Rural crime in Kent
- Credit: Archant
Fly-tipping in Kent poses risks to wildlife, farm animals and the environment - and it’s getting worse, says Nick Sandford of the CLA
Walking in the countryside shouldn’t be blighted by litter and piles of refuse, yet many of us will have spotted rubbish bags or even much larger items of waste strewn on roadside verges or footpaths and bridleways.
The plethora of packaging from coffee cups, drink bottles to food wrappings from fast food outlets chucked mainly by drivers, walkers and even some cyclists fill the verges. I was shown pictures of an incident late one evening when a lorry load of waste was tipped along a half mile stretch of country lane in Kent, leaving broken glass and piles of rubbish including fridges and old windows behind. Locals lent a hand to clear a path before anyone could drive along the road
Fly-tipping or the illegal deposit of waste poses risks to local wildlife, farm animals and the environment and threatens to spoil the natural beauty of our countryside. It’s also on the increase: more than 20,000 incidents were reported by local authorities across Kent in 2013/14. The problem creates a costly burden for landowners who are liable for any waste that is fly-tipped on their land and can be prosecuted if they do not clear it away. Nationally, fly-tipping costs the rural business sector up to £150 million in clean-up costs every year.
Fly-tipping is often conducted by organised criminal gangs and the CLA, which represents landowners, farmers and rural businesses, has called for culprits to be dealt with more robustly.
The new Control of Waste (Dealing with Seized Property) Regulations 2015 which came into force on 6 April, broadens the range of offences for which a vehicle can be seized, removes the need for a warrant before seizure and sets out the circumstances under which the enforcement authority may sell or destroy seized property.
But fly-tipping is just one element of the crime problems which we face as landowners, farmers or residents in rural areas. Theft of machinery, tools, livestock and fuel from isolated properties are relatively common issues; more worryingly, we have heard of significant quantities of agricultural chemicals stolen from farms in the area.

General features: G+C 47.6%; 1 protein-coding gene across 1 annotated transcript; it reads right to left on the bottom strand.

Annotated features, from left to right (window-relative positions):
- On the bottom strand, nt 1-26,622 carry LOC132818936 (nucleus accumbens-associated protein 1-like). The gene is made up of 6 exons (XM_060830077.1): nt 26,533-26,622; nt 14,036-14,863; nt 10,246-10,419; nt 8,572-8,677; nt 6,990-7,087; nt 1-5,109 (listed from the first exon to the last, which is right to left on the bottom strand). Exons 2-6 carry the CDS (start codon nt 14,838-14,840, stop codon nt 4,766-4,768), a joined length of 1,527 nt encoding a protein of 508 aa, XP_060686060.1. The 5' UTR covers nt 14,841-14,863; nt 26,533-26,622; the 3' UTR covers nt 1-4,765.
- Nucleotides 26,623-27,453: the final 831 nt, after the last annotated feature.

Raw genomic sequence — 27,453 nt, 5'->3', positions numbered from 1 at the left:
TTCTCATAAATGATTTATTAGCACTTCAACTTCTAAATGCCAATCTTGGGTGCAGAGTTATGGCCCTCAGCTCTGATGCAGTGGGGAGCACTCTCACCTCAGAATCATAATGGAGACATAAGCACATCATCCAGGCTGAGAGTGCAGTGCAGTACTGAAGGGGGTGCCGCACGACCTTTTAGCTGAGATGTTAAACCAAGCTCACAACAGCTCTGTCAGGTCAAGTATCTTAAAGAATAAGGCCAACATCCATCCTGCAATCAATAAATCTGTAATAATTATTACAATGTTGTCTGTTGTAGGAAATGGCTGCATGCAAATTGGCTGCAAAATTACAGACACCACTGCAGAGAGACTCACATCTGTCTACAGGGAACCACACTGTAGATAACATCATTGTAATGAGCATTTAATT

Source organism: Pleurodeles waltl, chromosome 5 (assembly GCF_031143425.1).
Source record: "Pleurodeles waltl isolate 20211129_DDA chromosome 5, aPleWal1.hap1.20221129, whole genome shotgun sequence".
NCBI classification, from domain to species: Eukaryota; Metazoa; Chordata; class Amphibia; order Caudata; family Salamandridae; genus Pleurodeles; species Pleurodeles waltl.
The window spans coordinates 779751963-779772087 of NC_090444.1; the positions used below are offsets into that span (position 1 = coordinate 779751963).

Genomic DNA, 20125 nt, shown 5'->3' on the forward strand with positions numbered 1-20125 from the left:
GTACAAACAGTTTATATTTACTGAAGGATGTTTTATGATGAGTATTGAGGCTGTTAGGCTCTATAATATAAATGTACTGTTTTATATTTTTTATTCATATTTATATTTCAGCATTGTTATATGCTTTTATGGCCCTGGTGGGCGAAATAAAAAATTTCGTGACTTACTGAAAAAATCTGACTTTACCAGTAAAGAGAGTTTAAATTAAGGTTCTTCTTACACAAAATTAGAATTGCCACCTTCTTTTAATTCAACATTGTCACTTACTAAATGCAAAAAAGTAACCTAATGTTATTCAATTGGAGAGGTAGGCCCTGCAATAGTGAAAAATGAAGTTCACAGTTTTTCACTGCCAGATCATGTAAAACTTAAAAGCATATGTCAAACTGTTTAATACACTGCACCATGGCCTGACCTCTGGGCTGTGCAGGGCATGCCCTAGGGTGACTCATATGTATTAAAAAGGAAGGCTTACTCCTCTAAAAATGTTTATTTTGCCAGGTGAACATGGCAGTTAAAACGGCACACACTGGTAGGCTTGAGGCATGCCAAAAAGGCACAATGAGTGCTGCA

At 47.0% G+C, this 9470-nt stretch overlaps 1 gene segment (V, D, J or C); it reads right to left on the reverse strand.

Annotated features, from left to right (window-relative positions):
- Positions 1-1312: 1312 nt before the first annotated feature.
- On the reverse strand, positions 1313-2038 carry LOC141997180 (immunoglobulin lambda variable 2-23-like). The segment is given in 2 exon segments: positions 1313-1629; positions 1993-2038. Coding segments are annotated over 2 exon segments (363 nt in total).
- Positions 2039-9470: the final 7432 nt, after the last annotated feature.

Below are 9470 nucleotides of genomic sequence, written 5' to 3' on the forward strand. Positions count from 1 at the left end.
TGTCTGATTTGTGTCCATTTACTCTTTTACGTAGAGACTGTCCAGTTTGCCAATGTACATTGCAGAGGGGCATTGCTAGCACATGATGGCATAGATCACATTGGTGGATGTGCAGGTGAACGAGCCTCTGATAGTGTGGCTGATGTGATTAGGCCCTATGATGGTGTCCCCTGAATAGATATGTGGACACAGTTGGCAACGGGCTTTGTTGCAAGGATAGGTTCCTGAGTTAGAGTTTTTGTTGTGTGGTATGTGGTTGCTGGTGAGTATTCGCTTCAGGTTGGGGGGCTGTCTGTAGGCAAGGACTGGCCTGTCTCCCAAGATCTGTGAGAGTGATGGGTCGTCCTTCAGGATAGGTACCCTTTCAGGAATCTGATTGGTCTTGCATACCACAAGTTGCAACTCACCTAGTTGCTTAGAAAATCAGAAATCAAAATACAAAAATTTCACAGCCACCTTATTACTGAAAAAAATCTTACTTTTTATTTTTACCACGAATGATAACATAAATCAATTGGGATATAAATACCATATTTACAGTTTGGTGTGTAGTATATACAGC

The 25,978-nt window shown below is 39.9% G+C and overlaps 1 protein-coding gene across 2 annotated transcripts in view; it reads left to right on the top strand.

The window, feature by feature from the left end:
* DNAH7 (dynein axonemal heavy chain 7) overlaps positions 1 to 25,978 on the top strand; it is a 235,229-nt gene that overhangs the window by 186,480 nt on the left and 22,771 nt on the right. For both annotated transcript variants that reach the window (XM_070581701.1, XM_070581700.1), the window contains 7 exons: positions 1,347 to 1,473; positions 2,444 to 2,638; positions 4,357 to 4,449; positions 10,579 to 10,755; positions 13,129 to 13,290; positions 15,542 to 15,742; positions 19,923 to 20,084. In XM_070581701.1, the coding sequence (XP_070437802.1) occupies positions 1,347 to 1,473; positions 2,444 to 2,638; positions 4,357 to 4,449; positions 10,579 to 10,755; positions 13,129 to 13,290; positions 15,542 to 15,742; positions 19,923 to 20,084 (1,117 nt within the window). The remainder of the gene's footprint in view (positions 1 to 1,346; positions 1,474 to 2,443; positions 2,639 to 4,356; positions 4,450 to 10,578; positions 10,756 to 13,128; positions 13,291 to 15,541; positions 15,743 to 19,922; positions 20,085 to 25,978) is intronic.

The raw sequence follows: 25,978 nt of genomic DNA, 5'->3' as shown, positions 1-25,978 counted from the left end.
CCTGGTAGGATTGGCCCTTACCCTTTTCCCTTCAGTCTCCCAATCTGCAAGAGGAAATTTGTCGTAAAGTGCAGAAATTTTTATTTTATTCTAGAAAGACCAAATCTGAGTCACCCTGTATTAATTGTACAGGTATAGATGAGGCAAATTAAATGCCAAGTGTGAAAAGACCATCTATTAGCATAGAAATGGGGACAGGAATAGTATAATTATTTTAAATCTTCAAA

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In other regions of Kent we are aware of illegal hare coursing and the use of redundant or isolated barns or warehouses for smuggled products. During busy periods in the farming year there is the potential that the offer of cheap workers could be a sign of forced labour or human trafficking; farmers should always ask for a gang masters’ licence number if they are in any doubt.
In June there was good news for farmers and other landowners dealing with another rural crime - fly-grazing or the illegal abandonment of horses. Fly-grazed horses can damage land, crops and fencing, restrict space for livestock and cost money to provide for their welfare and safety. The new Control of Horses Act now allows swifter action to be taken to resolve the problem.
Under the new law, landowners can take fly-grazed horses to a place of safety immediately, notifying local police within 24 hours. If no owner is identified in four working days, the landowner can take action such as re-homing the horses to charities or selling them privately.
The CLA worked closely with a coalition of rural organisations and animal welfare charities to drive the Private Members’ Bill through Parliament following its introduction by Julian Sturdy MP in 2014. We continue to work closely with the police, local and national government to promote effective crime prevention and press for necessary legislative changes.
It is vital that those affected by rural crime report the incident as quickly as possible. Call 101 with details, but do request a crime number. Without this, your incident will not appear in police statistics and it will be harder to create a true picture of the scale of rural crime in Kent. w